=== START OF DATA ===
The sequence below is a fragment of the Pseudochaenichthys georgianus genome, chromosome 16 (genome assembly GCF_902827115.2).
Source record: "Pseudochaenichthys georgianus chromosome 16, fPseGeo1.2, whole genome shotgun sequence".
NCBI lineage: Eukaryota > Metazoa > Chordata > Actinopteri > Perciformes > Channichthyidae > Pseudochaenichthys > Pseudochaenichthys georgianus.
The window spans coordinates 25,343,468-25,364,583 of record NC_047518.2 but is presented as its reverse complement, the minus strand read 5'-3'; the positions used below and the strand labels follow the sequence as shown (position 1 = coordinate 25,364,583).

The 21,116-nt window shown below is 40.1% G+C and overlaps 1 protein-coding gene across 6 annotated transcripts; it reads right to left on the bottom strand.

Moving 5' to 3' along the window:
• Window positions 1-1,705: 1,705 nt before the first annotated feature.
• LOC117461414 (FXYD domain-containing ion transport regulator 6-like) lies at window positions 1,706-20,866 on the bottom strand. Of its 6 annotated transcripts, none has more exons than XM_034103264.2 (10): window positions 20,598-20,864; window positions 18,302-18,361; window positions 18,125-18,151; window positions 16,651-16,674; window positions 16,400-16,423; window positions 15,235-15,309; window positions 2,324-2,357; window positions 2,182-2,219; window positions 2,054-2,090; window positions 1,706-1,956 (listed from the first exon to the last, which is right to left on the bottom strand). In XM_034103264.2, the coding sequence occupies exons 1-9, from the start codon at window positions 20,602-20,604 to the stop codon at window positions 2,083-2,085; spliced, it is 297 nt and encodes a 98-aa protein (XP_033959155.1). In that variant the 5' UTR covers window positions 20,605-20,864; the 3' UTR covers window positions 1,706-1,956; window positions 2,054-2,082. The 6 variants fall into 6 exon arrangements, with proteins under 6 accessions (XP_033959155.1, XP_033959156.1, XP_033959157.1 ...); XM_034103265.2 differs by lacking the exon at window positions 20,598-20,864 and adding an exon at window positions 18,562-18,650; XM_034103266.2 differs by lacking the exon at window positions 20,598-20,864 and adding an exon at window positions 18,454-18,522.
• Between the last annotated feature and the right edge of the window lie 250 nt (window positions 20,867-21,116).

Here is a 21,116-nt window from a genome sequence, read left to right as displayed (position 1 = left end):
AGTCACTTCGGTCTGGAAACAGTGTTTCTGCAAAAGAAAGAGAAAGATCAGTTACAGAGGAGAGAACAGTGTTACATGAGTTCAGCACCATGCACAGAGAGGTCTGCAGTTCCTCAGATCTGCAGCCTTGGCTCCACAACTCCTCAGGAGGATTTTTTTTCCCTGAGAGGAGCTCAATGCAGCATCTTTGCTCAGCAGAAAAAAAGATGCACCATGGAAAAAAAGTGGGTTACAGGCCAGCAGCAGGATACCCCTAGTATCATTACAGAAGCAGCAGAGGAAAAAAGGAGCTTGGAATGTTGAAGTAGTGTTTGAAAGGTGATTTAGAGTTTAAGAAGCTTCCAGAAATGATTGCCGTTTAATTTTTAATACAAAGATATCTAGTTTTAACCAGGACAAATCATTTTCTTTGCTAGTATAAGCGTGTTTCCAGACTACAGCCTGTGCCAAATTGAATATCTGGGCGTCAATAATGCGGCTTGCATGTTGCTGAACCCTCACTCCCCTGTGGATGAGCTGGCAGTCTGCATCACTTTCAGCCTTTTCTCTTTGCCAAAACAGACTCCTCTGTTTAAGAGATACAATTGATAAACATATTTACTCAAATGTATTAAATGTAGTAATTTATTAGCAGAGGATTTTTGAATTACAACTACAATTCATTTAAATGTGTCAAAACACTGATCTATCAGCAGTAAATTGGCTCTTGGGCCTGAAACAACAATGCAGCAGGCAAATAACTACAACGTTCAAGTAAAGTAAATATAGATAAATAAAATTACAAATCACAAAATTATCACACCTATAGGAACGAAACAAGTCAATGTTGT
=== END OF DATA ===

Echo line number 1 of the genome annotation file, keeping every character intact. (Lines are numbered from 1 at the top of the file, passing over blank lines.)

The sequence below is a fragment of the Pseudochaenichthys georgianus genome, chromosome 16 (genome assembly GCF_902827115.2).